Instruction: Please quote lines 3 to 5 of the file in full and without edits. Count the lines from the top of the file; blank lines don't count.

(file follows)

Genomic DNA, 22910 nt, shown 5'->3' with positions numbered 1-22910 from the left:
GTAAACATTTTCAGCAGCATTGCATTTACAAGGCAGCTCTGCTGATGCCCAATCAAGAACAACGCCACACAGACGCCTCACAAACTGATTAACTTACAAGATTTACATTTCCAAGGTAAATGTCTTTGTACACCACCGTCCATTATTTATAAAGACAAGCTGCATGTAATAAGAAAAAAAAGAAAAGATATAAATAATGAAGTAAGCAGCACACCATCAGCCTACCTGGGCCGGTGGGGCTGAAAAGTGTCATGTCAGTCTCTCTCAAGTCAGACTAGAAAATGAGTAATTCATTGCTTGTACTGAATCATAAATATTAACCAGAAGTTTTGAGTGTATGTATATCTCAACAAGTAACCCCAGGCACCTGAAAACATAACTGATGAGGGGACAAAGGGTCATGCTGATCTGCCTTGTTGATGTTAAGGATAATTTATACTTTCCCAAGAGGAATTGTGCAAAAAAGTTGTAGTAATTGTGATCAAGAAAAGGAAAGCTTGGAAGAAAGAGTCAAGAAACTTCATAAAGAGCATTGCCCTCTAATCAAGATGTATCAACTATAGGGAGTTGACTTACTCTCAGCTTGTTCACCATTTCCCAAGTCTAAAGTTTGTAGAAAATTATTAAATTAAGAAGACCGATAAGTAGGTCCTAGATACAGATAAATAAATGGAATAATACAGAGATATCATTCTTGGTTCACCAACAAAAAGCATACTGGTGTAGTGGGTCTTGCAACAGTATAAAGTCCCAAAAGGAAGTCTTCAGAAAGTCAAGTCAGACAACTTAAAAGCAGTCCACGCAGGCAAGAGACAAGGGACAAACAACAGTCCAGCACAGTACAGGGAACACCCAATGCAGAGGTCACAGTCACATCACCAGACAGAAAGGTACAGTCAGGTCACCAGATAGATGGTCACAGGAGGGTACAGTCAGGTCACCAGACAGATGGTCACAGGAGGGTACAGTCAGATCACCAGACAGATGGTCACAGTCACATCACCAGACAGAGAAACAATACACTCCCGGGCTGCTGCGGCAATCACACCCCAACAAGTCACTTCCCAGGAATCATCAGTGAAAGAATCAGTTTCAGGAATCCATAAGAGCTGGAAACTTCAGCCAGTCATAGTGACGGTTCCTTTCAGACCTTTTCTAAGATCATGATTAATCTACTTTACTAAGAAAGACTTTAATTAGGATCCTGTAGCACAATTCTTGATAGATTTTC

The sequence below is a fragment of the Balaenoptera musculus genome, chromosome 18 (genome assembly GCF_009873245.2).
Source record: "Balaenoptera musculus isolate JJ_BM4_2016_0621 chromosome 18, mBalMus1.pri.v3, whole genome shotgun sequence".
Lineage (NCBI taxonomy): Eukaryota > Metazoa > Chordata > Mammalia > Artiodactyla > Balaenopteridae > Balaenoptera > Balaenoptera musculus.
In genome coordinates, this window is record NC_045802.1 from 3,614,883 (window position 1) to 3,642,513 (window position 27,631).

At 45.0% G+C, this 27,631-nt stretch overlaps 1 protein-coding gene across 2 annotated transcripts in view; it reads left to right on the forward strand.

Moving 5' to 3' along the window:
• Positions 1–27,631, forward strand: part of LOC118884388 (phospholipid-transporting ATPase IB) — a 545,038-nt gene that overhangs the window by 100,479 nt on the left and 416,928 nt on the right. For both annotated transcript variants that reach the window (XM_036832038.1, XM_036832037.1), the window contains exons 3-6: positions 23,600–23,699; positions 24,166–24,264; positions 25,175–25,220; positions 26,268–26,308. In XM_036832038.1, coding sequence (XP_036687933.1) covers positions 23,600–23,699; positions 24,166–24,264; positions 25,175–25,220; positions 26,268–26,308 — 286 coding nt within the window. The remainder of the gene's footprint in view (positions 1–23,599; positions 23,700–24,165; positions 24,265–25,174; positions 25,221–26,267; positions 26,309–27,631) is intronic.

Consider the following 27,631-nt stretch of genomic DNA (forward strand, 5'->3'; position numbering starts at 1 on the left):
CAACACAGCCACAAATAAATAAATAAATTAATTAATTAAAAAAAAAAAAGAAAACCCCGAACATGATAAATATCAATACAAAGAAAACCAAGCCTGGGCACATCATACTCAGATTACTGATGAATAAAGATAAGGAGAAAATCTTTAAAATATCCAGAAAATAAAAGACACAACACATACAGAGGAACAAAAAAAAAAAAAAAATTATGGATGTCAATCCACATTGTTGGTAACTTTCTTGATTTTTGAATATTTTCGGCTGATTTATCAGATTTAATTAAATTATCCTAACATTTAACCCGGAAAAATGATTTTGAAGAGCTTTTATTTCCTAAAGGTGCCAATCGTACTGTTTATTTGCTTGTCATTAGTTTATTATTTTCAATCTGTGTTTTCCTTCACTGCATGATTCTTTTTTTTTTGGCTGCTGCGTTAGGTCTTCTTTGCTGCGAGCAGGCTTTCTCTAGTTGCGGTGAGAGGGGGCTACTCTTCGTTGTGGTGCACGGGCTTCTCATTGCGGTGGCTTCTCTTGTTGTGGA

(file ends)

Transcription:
The sequence below is a fragment of the Balaenoptera musculus genome, chromosome 18 (genome assembly GCF_009873245.2).
Source record: "Balaenoptera musculus isolate JJ_BM4_2016_0621 chromosome 18, mBalMus1.pri.v3, whole genome shotgun sequence".
Lineage (NCBI taxonomy): Eukaryota > Metazoa > Chordata > Mammalia > Artiodactyla > Balaenopteridae > Balaenoptera > Balaenoptera musculus.